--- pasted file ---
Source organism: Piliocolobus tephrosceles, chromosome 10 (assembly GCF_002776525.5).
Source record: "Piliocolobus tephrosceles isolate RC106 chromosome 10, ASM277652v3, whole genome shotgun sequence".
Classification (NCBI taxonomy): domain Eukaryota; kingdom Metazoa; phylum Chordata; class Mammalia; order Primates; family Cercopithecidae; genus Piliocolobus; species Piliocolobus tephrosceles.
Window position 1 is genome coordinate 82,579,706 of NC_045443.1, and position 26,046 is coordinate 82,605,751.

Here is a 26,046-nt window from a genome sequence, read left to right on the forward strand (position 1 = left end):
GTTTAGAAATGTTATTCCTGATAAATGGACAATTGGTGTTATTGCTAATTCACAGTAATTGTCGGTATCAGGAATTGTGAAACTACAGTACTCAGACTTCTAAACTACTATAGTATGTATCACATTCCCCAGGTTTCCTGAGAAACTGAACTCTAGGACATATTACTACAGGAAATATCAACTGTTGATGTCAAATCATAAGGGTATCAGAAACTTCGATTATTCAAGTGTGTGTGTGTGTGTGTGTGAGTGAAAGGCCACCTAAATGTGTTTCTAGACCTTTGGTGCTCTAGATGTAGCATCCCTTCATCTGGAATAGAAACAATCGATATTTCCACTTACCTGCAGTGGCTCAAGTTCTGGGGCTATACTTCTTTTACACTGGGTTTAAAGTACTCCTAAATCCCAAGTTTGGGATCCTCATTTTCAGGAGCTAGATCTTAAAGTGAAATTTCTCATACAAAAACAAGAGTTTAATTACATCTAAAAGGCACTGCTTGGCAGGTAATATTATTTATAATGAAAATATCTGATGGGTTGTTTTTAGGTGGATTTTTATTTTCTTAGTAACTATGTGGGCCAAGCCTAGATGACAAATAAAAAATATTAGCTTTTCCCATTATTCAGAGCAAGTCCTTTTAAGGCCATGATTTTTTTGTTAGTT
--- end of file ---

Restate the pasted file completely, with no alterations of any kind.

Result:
Source organism: Piliocolobus tephrosceles, chromosome 10 (assembly GCF_002776525.5).
Source record: "Piliocolobus tephrosceles isolate RC106 chromosome 10, ASM277652v3, whole genome shotgun sequence".
Classification (NCBI taxonomy): domain Eukaryota; kingdom Metazoa; phylum Chordata; class Mammalia; order Primates; family Cercopithecidae; genus Piliocolobus; species Piliocolobus tephrosceles.
Window position 1 is genome coordinate 82,579,706 of NC_045443.1, and position 26,046 is coordinate 82,605,751.

Here is a 26,046-nt window from a genome sequence, read left to right on the forward strand (position 1 = left end):
GTTTAGAAATGTTATTCCTGATAAATGGACAATTGGTGTTATTGCTAATTCACAGTAATTGTCGGTATCAGGAATTGTGAAACTACAGTACTCAGACTTCTAAACTACTATAGTATGTATCACATTCCCCAGGTTTCCTGAGAAACTGAACTCTAGGACATATTACTACAGGAAATATCAACTGTTGATGTCAAATCATAAGGGTATCAGAAACTTCGATTATTCAAGTGTGTGTGTGTGTGTGTGTGAGTGAAAGGCCACCTAAATGTGTTTCTAGACCTTTGGTGCTCTAGATGTAGCATCCCTTCATCTGGAATAGAAACAATCGATATTTCCACTTACCTGCAGTGGCTCAAGTTCTGGGGCTATACTTCTTTTACACTGGGTTTAAAGTACTCCTAAATCCCAAGTTTGGGATCCTCATTTTCAGGAGCTAGATCTTAAAGTGAAATTTCTCATACAAAAACAAGAGTTTAATTACATCTAAAAGGCACTGCTTGGCAGGTAATATTATTTATAATGAAAATATCTGATGGGTTGTTTTTAGGTGGATTTTTATTTTCTTAGTAACTATGTGGGCCAAGCCTAGATGACAAATAAAAAATATTAGCTTTTCCCATTATTCAGAGCAAGTCCTTTTAAGGCCATGATTTTTTTGTTAGTT